Melbourne 1956, The XVI Olympiad
Text extracts from The Herald-Sun, Australian Olympic History
Melbourne’s Olympic Games, from the 22 November to 8 December 1956, marked the first time in Olympic history that the Games had been held in the southern hemisphere. They were preceded by a period of immense international tension, with the Cold War raging, and Soviet tanks rolling into Hungary. Armed forces from Israel. Briton and France had moved into Egypt to annex the Suez Canal, and relations between Taiwan and Mainland China were barely tolerable. All this led to a spate of boycotts of the Games, from the Netherlands, Spain, Switzerland, Egypt, Lebanon and Iraq. Because of the boycotts and Melbourne’s remoteness from Europe, the number of competitors (2958 men and 384 women) was the smallest since 1932 – although a surprisingly large number of 69 nations competed. At home, the pre-Games period was plagued by disorganization and industrial unrest, and at one stage the IOC threatened to take the Games from Melbourne. Another setback forced by Australia’s strict quarantine laws, was the decision to hold equestrian events in Stockholm, Sweden.
Despite all this, the XVI Olympiad was a magnificent success, and – because of goodwill between the teams and the generous spirit of the crowds – became known forever as the Friendly Games. The mood of goodwill was consolidated by the decision of the organizers to adopt a suggestion from John Ian Wing, an Australian-born Chinese apprentice carpenter, that all teams should mingle and walk (not march) during the closing ceremony. This has been done ever since.
Competing on home soil for the first time, Australia fielded a record team of 291 (including 35 women) at the 1956 Olympic Games, and had its most bountiful medal haul. The team won 13 gold medals, 8 silver and 14 bronze. After a glorious Opening Ceremony in which Ron Clarke lit the Olympic flame and John Landy took the Olympic oath on behalf of assembled athletes, the Games ushered in a new crop of Australian heroes and heroines with names like Cuthbert, Fraser, Crapp, Rose and Henricks.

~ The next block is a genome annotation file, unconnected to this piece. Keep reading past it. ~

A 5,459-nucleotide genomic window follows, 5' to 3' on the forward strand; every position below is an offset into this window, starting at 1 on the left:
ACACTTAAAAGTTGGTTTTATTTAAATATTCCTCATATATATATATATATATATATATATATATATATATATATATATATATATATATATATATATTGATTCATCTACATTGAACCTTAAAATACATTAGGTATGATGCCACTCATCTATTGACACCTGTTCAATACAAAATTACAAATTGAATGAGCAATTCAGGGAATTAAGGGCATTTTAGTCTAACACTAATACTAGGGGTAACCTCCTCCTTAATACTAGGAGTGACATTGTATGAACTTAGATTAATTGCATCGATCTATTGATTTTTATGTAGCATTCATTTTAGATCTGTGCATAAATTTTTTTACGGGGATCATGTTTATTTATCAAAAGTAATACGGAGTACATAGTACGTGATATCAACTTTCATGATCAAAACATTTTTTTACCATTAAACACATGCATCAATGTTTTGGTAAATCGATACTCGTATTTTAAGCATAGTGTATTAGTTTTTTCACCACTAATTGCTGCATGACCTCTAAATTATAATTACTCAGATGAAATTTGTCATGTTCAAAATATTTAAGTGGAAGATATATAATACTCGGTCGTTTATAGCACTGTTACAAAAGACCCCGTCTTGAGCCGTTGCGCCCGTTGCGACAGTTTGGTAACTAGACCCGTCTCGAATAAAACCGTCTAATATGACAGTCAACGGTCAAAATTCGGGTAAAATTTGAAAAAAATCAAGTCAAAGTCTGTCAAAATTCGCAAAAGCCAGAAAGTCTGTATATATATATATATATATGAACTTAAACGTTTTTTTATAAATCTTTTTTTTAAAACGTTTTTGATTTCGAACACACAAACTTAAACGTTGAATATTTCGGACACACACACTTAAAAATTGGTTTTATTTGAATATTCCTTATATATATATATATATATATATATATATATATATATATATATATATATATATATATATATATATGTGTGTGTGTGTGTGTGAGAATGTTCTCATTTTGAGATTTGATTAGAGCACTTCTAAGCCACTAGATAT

On the Melbourne Cricket Ground, Betty Cuthbert won three gold medals, in the 100 and 200 metres and 4 x 100 relay. Her team-mate Shirley Strickland, who had already won gold in Helsinki in the 80 metres hurdles, defended that title successfully and combined with Cuthbert, Fleur Mellor and Norma Croker to win in the relay.
At the swimming pool young Australians, who had trained in Townsville during winter, shocked the world by winning every freestyle gold medal, men’s and women’s. Murray Rose. A 17 year old raised on a diet that included raw seaweed, matched Cuthbert’s performance by winning gold in the 400 and 1500 metres and 4 x 200 relay. Dawn Fraser won the first two gold medals of a remarkable career, in the 100 freestyle and the relay, and Lorraine Crapp won the 400 and shared the relay win. Jon Henricks took the 100 metres freestyle, with another gold in the relay. Queensland’s David Theile won the first of his two successive 100 metres backstroke championships.
At the velodrome, Ian Browne and Tony Marchant took over the tandem title that had been won in Helsinki by Russell Mockridge and Lionel Cox. On the running track, Kevan Gosper, later an IOC vice-president, won silver in the 4 x 400 relay.
Country Gold Silver Bronze Total
1 USSR 37 29 32 98
2 USA 32 25 17 74
3 Australia 13 8 14 35
4 Hungary 9 10 7 26
5 Italy 8 8 9 25
Sports and locations
Opening and closing ceremonies – MCG
Athletics – MCG
Basketball – The Glaciarium
Fencing – StKilda Town Hall
Soccer – MCG and Olympic Park
Weightlifting – Royal Exhibition Building
Modern pentathlon – Oaklands Huntclub and various arenas
Boxing – Melbourne Festival Hall
Hockey – MCG and Olympic Park
Yachting – Port Phillip Bay
Shooting – Williamstown range and RAAF station at Laverton
Rowing – Lake Wendouree, Ballarat
Swimming and Diving – Olympic Swimming Pool
Wrestling – Royal Exhibition Building
Cycling – Olympic Velodrome and country road course, Broadmeadows
Gymnastics – The Glaciarium
Demonstrations – MCG
The Olympic Village was at Heidelberg.
The Olympic Stadia during the games.
Ron Clarke lighting the Olympic flame.
The Olympic Village.
REB, location for wrestling and weightlifting.
The now demolished Glaciarium, location for basketball and gymnastics.
The Olympic Pool, location for swimming and diving.
Lake Wendouree, Ballarat, location for rowing events.